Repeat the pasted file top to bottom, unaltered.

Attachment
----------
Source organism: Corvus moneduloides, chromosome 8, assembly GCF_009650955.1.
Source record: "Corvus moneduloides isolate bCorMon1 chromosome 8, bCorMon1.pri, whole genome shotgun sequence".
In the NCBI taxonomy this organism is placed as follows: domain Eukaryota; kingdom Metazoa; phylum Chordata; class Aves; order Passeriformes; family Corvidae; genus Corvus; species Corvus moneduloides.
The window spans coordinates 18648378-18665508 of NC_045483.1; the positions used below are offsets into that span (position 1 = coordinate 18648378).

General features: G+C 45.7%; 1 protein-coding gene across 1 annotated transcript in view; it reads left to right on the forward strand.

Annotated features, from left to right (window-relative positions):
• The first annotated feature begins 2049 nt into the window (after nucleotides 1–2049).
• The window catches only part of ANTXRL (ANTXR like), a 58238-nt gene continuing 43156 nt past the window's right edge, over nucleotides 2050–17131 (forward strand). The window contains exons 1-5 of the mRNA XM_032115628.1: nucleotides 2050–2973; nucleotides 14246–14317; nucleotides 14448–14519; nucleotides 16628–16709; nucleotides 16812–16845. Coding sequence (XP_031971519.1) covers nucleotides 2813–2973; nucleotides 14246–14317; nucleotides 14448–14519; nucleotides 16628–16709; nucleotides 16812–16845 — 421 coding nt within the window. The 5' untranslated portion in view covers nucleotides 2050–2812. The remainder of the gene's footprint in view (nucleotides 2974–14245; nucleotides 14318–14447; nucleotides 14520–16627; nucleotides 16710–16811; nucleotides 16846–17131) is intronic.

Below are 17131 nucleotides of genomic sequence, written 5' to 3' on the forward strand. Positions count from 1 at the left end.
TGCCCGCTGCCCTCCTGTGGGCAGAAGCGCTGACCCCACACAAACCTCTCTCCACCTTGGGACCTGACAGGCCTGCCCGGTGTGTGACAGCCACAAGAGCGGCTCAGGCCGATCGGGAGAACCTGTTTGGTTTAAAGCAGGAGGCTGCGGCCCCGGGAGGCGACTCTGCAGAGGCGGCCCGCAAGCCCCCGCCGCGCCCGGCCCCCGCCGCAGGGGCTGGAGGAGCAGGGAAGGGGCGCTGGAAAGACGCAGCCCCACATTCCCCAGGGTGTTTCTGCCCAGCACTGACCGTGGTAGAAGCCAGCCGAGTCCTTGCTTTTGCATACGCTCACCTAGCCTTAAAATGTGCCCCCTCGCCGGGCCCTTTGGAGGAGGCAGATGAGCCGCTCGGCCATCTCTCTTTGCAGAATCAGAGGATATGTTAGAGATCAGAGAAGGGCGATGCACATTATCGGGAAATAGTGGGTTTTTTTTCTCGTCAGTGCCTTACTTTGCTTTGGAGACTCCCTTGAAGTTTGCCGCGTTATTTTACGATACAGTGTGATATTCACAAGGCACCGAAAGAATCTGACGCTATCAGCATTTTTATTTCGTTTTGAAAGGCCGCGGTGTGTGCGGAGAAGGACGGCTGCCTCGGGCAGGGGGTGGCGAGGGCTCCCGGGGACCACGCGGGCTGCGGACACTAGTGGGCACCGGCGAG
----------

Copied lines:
Source organism: Corvus moneduloides, chromosome 8, assembly GCF_009650955.1.
Source record: "Corvus moneduloides isolate bCorMon1 chromosome 8, bCorMon1.pri, whole genome shotgun sequence".
In the NCBI taxonomy this organism is placed as follows: domain Eukaryota; kingdom Metazoa; phylum Chordata; class Aves; order Passeriformes; family Corvidae; genus Corvus; species Corvus moneduloides.
The window spans coordinates 18648378-18665508 of NC_045483.1; the positions used below are offsets into that span (position 1 = coordinate 18648378).

General features: G+C 45.7%; 1 protein-coding gene across 1 annotated transcript in view; it reads left to right on the forward strand.

Annotated features, from left to right (window-relative positions):
• The first annotated feature begins 2049 nt into the window (after nucleotides 1–2049).
• The window catches only part of ANTXRL (ANTXR like), a 58238-nt gene continuing 43156 nt past the window's right edge, over nucleotides 2050–17131 (forward strand). The window contains exons 1-5 of the mRNA XM_032115628.1: nucleotides 2050–2973; nucleotides 14246–14317; nucleotides 14448–14519; nucleotides 16628–16709; nucleotides 16812–16845. Coding sequence (XP_031971519.1) covers nucleotides 2813–2973; nucleotides 14246–14317; nucleotides 14448–14519; nucleotides 16628–16709; nucleotides 16812–16845 — 421 coding nt within the window. The 5' untranslated portion in view covers nucleotides 2050–2812. The remainder of the gene's footprint in view (nucleotides 2974–14245; nucleotides 14318–14447; nucleotides 14520–16627; nucleotides 16710–16811; nucleotides 16846–17131) is intronic.

Below are 17131 nucleotides of genomic sequence, written 5' to 3' on the forward strand. Positions count from 1 at the left end.
TGCCCGCTGCCCTCCTGTGGGCAGAAGCGCTGACCCCACACAAACCTCTCTCCACCTTGGGACCTGACAGGCCTGCCCGGTGTGTGACAGCCACAAGAGCGGCTCAGGCCGATCGGGAGAACCTGTTTGGTTTAAAGCAGGAGGCTGCGGCCCCGGGAGGCGACTCTGCAGAGGCGGCCCGCAAGCCCCCGCCGCGCCCGGCCCCCGCCGCAGGGGCTGGAGGAGCAGGGAAGGGGCGCTGGAAAGACGCAGCCCCACATTCCCCAGGGTGTTTCTGCCCAGCACTGACCGTGGTAGAAGCCAGCCGAGTCCTTGCTTTTGCATACGCTCACCTAGCCTTAAAATGTGCCCCCTCGCCGGGCCCTTTGGAGGAGGCAGATGAGCCGCTCGGCCATCTCTCTTTGCAGAATCAGAGGATATGTTAGAGATCAGAGAAGGGCGATGCACATTATCGGGAAATAGTGGGTTTTTTTTCTCGTCAGTGCCTTACTTTGCTTTGGAGACTCCCTTGAAGTTTGCCGCGTTATTTTACGATACAGTGTGATATTCACAAGGCACCGAAAGAATCTGACGCTATCAGCATTTTTATTTCGTTTTGAAAGGCCGCGGTGTGTGCGGAGAAGGACGGCTGCCTCGGGCAGGGGGTGGCGAGGGCTCCCGGGGACCACGCGGGCTGCGGACACTAGTGGGCACCGGCGAG